The coronavirus pandemic has done a number on most golf courses. Those in New York have had to deal with unusual uncertainty, as governmental decrees come and go with varying degrees of clarity.
“The state has changed the rules on golf courses four times now,” Howard says. “It’s been a whirlwind here in New York. Everybody interprets the rules differently. We watch our government briefing at 11:30 daily to see if something changes.”
Howard sometimes doesn’t know how to respond when a caller asks whether Attica is open for play.
“We have been busy, gotten a lot of inquiries,” Howard says. “People are looking to get out and play. People need a release. They need to be allowed to get out and play golf. I feel we would be very busy if we’re allowed to open with carts.”
Howard describes his course as “very hilly — the only flat hole is the first hole,” and he estimates 80% of his golfers would use a cart. Attica had been sending out golfers one per cart before Howard came to understand that golfers were to be limited to walking only.
The Howards face other challenges. The course, which opened in 1932, had been private, but the Howards have opened it to the public. Because it had been known for so long as a members-only venue — if it was known at all — getting the word out has been a task.
“One of the battles, since we were private so long ... we’re at the end of a dead-end street in the village,” he says. “People who live in town don’t even know we’re here. It’s a challenge here locally. We have to rely on social media to get the word out. But people that have heard ... everybody is happy we opened. The response locally was amazing. We have a group of friends who aren’t golfers, people who didn’t patronize here or were members up here, and they see the benefits of having another place in town to go.”
One advantage to the situation, Howard says, is that he’s had time to do some work around the course. He happily took to social media recently to show off some bunker upgrades, and says he feels fortunate he didn’t buy a golf course that went on the block because of neglect.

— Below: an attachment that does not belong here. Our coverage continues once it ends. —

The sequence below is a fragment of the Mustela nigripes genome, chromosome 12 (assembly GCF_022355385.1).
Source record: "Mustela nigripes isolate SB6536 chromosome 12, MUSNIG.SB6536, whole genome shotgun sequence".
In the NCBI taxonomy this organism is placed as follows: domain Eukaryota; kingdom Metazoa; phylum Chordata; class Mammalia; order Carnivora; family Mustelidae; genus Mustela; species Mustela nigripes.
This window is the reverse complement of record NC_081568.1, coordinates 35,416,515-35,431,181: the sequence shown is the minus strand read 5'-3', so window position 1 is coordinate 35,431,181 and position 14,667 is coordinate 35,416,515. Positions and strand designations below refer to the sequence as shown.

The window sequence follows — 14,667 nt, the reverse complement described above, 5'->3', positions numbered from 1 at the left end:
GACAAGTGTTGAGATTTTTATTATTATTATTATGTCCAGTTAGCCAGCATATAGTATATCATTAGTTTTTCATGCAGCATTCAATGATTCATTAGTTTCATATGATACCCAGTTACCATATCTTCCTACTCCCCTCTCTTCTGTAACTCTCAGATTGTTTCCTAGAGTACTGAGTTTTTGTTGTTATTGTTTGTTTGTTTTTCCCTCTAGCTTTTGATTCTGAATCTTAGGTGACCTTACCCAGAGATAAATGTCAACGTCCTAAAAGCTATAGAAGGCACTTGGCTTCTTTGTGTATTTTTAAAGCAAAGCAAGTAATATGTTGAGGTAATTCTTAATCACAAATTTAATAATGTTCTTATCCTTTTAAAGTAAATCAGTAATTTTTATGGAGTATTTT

“The superintendent who took over for me when I left here did a fantastic job with what they gave him to work with,” Howard says. “There are some things that could be done, but it’s not so much the golf course or the restaurant end of it need to be improved. It’s just the fact it’s been a private club for so long and a lot of people haven’t been out here. The first question we ask everyone out here is, ‘Have you ever played here before?’ Now, 100% of the time, the answer is, ‘Nope, never been here.’
“It’s very exciting, but it’s also very nerve-wracking,” Howard says. “We’re banking everything on making it go as a business. We’re going from having two jobs with somebody paying us to, ‘We have to do this or ... what? What is the outcome if we don’t make it?’ But honestly, we’re two very positive people. What happens if we don’t make it hasn’t crossed our minds.
“You’d think, with everything going on, maybe we’d feel a little buyer’s remorse. But we know we’ll get through it. The number of phone calls we’ve taken, the people we’ve had to turn away — these are people who want to come spend money here. We know we’ll do well. We just have to get through this time.”
Andrew Hartsock is GCM’s managing editor.
Meet the President, Brian Conn
Having just begun our second year as the GCSA of New York, recently
elected association president Brian Conn, CGCS, has his sights set on new
goals for himself and for the association. After working on a golf course since
high school, Brian has recently turned the page on a new chapter in his
career, and has outlined specific goals for the association as it enters its
Brian and I had the opportunity to discuss these goals and many other things
during a recent phone conversation. While the general synopsis is that the
inaugural year of the newly consolidated association was a success, it was
also met with great challenges. Brian, along with the board of directors and
the chapter administrator, has outlined some specific goals for 2021 that will
set our sights on addressing the challenges we faced last year, and help
develop a plan for the future of the GCSANY.
A native of Erie, PA, Brian got his start in the business at an early age. His
introduction to golf course maintenance was during high school at Lawrence
Park Golf Club, where he had a summer job. Brian’s father was a school
friend of the superintendent of Lawrence Park at that time, and helped to get
him the job. After graduation, he enrolled at Penn State’s Erie Campus with
a major in Political Science. As time passed, Brian began to realize that jobs
within his field of study may be limited. He started considering other options,
and began meeting with academic counselors at Penn State. After much
consideration and taking a year off from college, he realized that his passion
was in the golf business. So, he moved to State College and began pursuing
a degree in Turf Management. Brian would go on to receive a two year
Technical Certificate from Penn State’s program. As graduation approached,
Brian began looking for jobs close to home, and was lucky to find one right